The Prince of Wales is visiting the Asian country for the first time in 11 years to host the third-annual prize ceremony
Prince William has touched down in Singapore for the first time in more than a decade.
The Prince of Wales, 41, is set to host the third-annual Earthshot Prize ceremony on Tuesday, the first to be held in Asia. Upon landing at Changi Airport on Sunday, where he was welcomed by cheering crowds, William expressed his excitement to be visiting the country again after so long.
"It's fantastic to be back in Singapore for this year’s Earthshot Prize ceremony, after 11 years," he said in a statement.
"Singapore’s bold vision to be a leader for environmental innovation sets the standard for others to follow," he continued. "I am grateful to the Singaporean people for hosting us this week. Let us all take inspiration from the fantastic work being done here as we celebrate this year’s Earthshot Prize finalists."
William's first stop was to pay a visit to the Jewel, a nature-themed entertainment and retail complex linked to one of the airport's passenger terminals. The Jewel, which opened in 2019, famously houses the world's tallest indoor waterfall — the HSBC Rain Vortex — surrounded by terraced gardens and trees.
In honor of the Earthshot ceremony this week, the fountain has been illuminated green. According to the Associated Press, William stood on an upper floor to take in the view of the 40-meter-high water feature. He was also shown a tree planted in his honor at the foot of the Rain Vortex.
William last visited Singapore in 2012 with wife Kate Middleton. This time, he's traveling solo, as the Princess of Wales, 41, opted to stay home to support their eldest child, Prince George, 10, who is preparing for some important school exams.
In between his Earthshot Prize commitments, William is scheduled to take part in the popular local sport of dragon boating. He is also expected to attend the United for Wildlife Global Summit, a convening of international leaders from conservation, government, law enforcement and the private sector to discuss solutions for combatting the illegal wildlife trade.
William and his Royal Foundation charity launched the Earthshot Prize in 2020 with the goal of fostering innovative solutions and technologies to fight climate change and other environmental challenges. The prince will be at Tuesday's star-studded awards ceremony walking the green carpet along with actress Cate Blanchett and musical guests.
Sharing the hosting duties for the evening will be three-time Emmy Award winning actor and producer Sterling K. Brown (who was announced by organizers on Sunday) and British actress Hannah Waddingham, best known for her role in Ted Lasso.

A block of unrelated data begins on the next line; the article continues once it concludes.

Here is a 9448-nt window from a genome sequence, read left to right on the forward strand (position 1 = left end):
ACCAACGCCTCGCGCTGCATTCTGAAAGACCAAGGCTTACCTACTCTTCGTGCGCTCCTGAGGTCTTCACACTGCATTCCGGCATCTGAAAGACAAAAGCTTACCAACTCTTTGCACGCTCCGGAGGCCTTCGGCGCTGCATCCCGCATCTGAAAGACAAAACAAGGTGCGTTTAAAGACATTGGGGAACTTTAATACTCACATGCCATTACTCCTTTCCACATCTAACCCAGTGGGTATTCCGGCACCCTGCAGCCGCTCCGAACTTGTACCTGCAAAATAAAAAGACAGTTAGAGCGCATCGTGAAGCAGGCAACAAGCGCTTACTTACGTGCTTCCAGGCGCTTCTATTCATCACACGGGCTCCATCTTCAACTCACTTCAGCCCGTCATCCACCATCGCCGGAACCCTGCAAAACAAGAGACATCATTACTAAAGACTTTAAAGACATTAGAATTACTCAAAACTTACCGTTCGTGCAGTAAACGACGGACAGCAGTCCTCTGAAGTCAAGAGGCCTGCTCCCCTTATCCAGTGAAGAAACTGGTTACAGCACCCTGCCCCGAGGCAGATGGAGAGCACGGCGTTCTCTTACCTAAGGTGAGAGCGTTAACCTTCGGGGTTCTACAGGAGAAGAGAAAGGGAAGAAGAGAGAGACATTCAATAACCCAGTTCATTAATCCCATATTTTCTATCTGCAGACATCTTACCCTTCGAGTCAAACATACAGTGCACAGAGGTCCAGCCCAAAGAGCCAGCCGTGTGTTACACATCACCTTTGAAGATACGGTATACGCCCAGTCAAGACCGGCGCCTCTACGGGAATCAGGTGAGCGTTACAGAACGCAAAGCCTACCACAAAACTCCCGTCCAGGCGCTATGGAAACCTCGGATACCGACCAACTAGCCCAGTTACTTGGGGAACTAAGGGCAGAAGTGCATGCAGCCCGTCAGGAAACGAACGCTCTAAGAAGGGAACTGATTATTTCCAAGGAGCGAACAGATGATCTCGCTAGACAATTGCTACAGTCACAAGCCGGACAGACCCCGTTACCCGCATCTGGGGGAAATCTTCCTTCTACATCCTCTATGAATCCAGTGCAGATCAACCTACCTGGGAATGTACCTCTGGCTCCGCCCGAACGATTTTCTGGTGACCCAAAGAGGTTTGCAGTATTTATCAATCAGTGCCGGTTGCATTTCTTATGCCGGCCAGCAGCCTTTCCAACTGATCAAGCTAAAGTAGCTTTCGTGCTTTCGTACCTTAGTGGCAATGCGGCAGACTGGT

Waddingham, 49, said she is "thrilled" to be involved in the event. "The work of the 2023 Prize Finalists is a hopeful reminder of the power of optimism, innovation and human ingenuity," she said in a statement. "It is an enormous honor to be joining forces with the Prince of Wales for this exciting evening and to play a part in sharing the finalists’ inspiring stories and solutions with the world."
Earthshot Prize Council Member Cate Blanchett will present one of the awards. In addition, Lana Condor and Robert Irwin will take turns introducing the five winners of the prize, who will each receive $1.2 million to fund their projects. The event will also feature musical performances by One Republic and Bastille.
In a statement, Blanchett, 54, spoke about the tremendous impact of the Earthshot Prize recipients' work. “The climate solutions showcased by the prize are wildly exciting — exciting because they are so simple, so possible, and so inevitable," she said. "The solutions are game-changing, and like all truly game-changing ideas, they have a strange ‘how could we not have thought and implemented this before?!’ quality.”
Last month, it was announced that Prince William had written a foreward for the new book A Handbook for Dreamers and Thinkers: Solutions to Repair Our Planet. In it, he detailed his inspiration for creating the Earthshot Prize.
"In the 1960s, the world looked to the skies as the great unknown, and the American president John F. Kennedy set a Moonshot challenge...encouraging scientists, innovators and businesses to come together to put a person on the moon," he wrote.
"Right now, we need to shoot for the EARTH. Our planet is the only home we have, and we must think big and dream bigger if we are to protect it."
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This year's Earthshot Prize ceremony will be broadcast in the U.S. on PBS on Nov. 12. The show also will be available to stream on YouTube.
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